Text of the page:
Video shows Zimmerman with cops; Dad speaks out

(CBS News) SANFORD, Fla. - Newly-released video of the man who shot and killed Trayvon Martin shows George Zimmerman with no apparent injuries, right after he claims Martin attacked him.

That is raising new questions about Zimmerman's claim of self-defense.

But Zimmerman's father insists the unarmed teenager was the aggressor and Zimmerman had no choice but to do what he did.

The police video, obtained by ABC News, shows Zimmerman, in handcuffs, being led into Sanford police headquarters the night he killed Martin.

Video shows Zimmerman without blood, bruisesComplete coverage: The shooting of Trayvon Martin

(At left, watch the surveillance video)

Zimmerman shows no obvious head injuries, but at one point, an officer inspects the back of his head. Zimmerman spent five hours telling police he shot Martin in self-defense.

And in an interview with WOFL-TV in Orlando, Robert Zimmerman, the gunman's father, said his son told him he spotted Martin and called police to report a suspicious person, then followed him. He turned around, says Robert Zimmerman, and there was Martin.

He claims Martin then approached his son, cursing at him. As the younger Zimmerman reached for his cell phone, Martin punched him, breaking his nose and knocking him to the ground, Robert Zimmerman contends.

"Trayvon Martin got on top of him and just started beating him," claims the father.

That, says Robert Zimmerman, is when Martin threatened to kill his son. George Zimmerman pulled out his firearm and shot Martin.

No witness saw how the fight started.

On a 911 tape, someone was yelling for help before the sound of a gunshot - but it is unclear who.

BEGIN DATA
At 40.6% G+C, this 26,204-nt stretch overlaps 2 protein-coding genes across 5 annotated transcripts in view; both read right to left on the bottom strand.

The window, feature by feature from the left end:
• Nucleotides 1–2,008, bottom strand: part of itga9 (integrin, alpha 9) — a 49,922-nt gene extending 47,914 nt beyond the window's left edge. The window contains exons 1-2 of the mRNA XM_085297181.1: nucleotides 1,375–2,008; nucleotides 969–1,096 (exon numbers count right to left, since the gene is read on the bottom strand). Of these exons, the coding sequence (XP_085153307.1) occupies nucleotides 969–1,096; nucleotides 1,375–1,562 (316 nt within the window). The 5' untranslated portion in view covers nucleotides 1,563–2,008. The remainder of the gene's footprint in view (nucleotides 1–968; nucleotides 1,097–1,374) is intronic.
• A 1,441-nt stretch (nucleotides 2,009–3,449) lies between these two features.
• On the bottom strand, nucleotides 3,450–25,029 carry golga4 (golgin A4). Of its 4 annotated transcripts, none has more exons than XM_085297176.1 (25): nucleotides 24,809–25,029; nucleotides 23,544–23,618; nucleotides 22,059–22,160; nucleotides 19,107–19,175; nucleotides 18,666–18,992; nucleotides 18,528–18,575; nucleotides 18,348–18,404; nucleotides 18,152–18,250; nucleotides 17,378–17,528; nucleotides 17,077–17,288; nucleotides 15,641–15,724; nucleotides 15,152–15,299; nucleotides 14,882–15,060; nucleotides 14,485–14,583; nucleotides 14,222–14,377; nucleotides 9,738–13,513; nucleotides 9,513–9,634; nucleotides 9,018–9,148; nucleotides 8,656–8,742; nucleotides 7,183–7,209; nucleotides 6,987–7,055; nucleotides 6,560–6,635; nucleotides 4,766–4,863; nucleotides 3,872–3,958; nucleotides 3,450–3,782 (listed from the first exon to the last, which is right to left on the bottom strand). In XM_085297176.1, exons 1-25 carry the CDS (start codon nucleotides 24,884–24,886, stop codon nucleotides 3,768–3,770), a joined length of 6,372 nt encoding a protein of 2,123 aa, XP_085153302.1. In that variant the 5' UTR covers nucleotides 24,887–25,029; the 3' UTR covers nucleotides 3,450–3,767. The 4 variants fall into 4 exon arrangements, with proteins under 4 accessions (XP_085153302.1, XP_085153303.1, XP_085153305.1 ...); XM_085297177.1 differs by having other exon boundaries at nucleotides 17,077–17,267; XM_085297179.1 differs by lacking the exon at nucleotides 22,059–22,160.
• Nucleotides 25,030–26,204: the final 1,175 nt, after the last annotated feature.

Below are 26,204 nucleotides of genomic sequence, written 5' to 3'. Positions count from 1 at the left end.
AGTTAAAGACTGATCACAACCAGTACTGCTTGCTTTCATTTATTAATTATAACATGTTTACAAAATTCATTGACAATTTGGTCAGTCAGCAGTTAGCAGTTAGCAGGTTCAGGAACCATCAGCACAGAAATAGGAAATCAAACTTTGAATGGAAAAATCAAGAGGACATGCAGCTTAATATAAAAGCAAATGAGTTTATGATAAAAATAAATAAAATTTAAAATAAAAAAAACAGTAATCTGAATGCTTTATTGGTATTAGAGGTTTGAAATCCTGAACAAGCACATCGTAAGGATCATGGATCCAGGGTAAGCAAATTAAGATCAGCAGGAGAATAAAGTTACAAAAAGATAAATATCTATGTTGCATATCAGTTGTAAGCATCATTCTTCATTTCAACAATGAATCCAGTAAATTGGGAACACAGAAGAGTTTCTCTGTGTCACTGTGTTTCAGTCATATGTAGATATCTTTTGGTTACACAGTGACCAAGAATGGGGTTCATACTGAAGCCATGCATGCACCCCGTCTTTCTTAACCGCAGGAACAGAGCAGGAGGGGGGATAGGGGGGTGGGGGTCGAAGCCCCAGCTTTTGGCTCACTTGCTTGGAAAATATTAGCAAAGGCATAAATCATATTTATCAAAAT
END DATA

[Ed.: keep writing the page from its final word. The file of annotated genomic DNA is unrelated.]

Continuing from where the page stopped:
"You think he's yelling help?" the police dispatcher asked.

"Yes," said the caller.

Then the gunshot is heard.

"There's gunshots!" the woman on the phone said.

"Everyone that knows George," asserts Robert Zimmerman, "knows absolutely that that is George screaming. There's no doubt in anyone's mind.

But Sybrina Fulton, Trayvon's mother, heard it differently.

Asked earlier this month if she recognized the voice on the tape, she replied, "That's my baby. That's my son that was yelling."

Two parents. Two sons. Two different takes on the voice on that tape.

The special prosecutor has told us she'll hire a voice recognition expert, hoping to find the truth.

To see Mark Strassmann's report, which includes the police video, click on the video in the player above.

  • Mark Strassmann

    Mark Strassmann was named CBS News Transportation correspondent in August 2011. He has been a CBS News correspondent since January 2001, and is based in the Atlanta bureau.

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